There's a broader question, sort of like with election interference at the political level. That's Mike Pompeo and potentially the president, and that is, look, we know you're flexing your muscles. We remember Syria, we remember Ukraine, we're not backing down.

KEILAR: Phil Mudd, as always, thank you so much for your perspective.

MUDD: Thank you.

KEILAR: Right now, President Trump returning from Europe and staring down a deadline to make good on his tariff threat. Could Mexico strike a last-minute deal?

(COMMERCIAL BREAK)

[16:45:00] BRIANNA KEILAR, CNN ANCHOR: Breaking news in the "POLITICS LEAD." Right now President Trump on his way back to Washington and he needs to decide in hours whether he'll make good on his threat to impose tariffs on Mexico as CNN's Joe Johns reports.

(BEGIN VIDEOTAPE)

JOE JOHNS, CNN SENIOR WASHINGTON CORRESPONDENT: President Trump returning to the U.S. after his trip to Europe, facing an end of day decision deadline on his threat to impose tariffs on Mexico. And today no sign so far of a breakthrough.

DONALD TRUMP, PRESIDENT OF THE UNITED STATES: Tariffs are beautiful thing. It's a beautiful word.

JOHNS: While flying back to the White House, Trump hinting at the fluid nature of the ongoing U.S. talks with Mexico to reach a deal on immigration enforcement. At the same time, the President not backing down from his threat.

Tweeting, if we are able to make the deal with Mexico and there is a good chance that we will, they will begin purchasing farm and agricultural products at very high levels, starting immediately. If we are unable to make the deal, Mexico will begin paying tariffs at the five percent level on Monday.

Back in the U.S., the White House tempering expectations of a deal.

MARC SHORT, CHIEF OF STAFF TO VICE PRESIDENT PENCE: There's a long way to go, still. That's the bottom line. But i think that there is the ability if negotiations continue to go well that the President can turn that off at some point over the weekend.

JOHNS: White House Press Secretary Sarah Sanders also echoing the unpredictability of today's talks, telling reporters, negotiators have made a lot of progress, and the meetings have gone well. But as of now, we're still on track for tariffs on Monday. The President continuing to face harsh criticism from some Republicans.

SEN. JOHN CORNYN (R-TX): Tariffs, on the other hand, would be a massive tax. I can only hope they come up with some sort of agreement so these tariffs do not go into effect.

JOHNS: Economists estimating more than 400,000 jobs in the United States could be lost according to a study this week. Trump doesn't seem to care.

TRUMP: Republicans should love what I'm doing, because I view tariffs in two phases. Number one, it's great to negotiate with, because people don't want to be tariffed for coming into the United States. They don't want that. And number two, frankly, if they go on you make a fortune because all the companies are going to move back into the country.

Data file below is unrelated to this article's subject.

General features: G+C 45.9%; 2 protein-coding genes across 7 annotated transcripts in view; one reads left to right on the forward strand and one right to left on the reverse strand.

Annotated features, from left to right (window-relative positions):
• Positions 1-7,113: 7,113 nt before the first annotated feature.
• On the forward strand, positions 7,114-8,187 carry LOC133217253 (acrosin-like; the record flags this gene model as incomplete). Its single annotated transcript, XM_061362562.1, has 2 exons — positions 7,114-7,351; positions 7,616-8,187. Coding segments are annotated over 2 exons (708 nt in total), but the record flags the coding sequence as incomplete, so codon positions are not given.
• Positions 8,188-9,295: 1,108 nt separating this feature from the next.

(END VIDEOTAPE)

JOHNS: And one possible sticking point in these talks. The White House wants migrants coming across the southern border of Mexico to be stopped in Mexico and considered for asylum there. Brianna?

[16:50:01] KEILAR: Joe Johns at the White House, thank you so much. All right, Mike, are these going to go into effect? Is this a bluff? The President called the tariffs beautiful. His aides say he can turn these off. What do you think?

MIKE SHIELDS, CNN POLITICAL COMMENTATOR: I think he's negotiating. And I think if he reads his book, this is what he likes to do. He want brinksmanship. I actually think the Republican senators have helped him, because they've communicated to the Mexicans, holy cow, he's serious about this. They're even worried about it.

So they believe this will happen. It's bringing them to the table and it sounds like they want to make a deal with him. And we're now talking about border security. So on many levels, he's sort of already accomplished what he was trying to do.

JACKIE KUCINICH, CNN POLITICAL COMMENTATOR: But there was border security implemented when President Obama had -- there was the immigration crisis that happened when he was president. And I think the difference was they worked with Mexico instead of -- and did this through diplomacy and increased period of security both on the Mexican border and the U.S. border.

Now, it didn't address what the systemic problem was which was happening in Honduras, Guatemala --

SHIELDS: Well, two about that, one is there was a crisis with Obama and everyone called it a crisis. This administration struggled to have people call it a crisis because at first, they weren't calling it a crisis amongst Democrats and then the coverage is only about family separation and not about the actual problem that's happening. So they're just in a very different circumstance in Barack Obama was

from the very beginning of this entire thing, yet Barack Obama was starting to deport people. I mean, that used to be where Democrats were. But now the Democrats have looked at this and we essentially cannot agree with the President on anything to do with immigration no matter what it is and they just got a fight --

KUCINICH: Republicans don't agree on immigration either.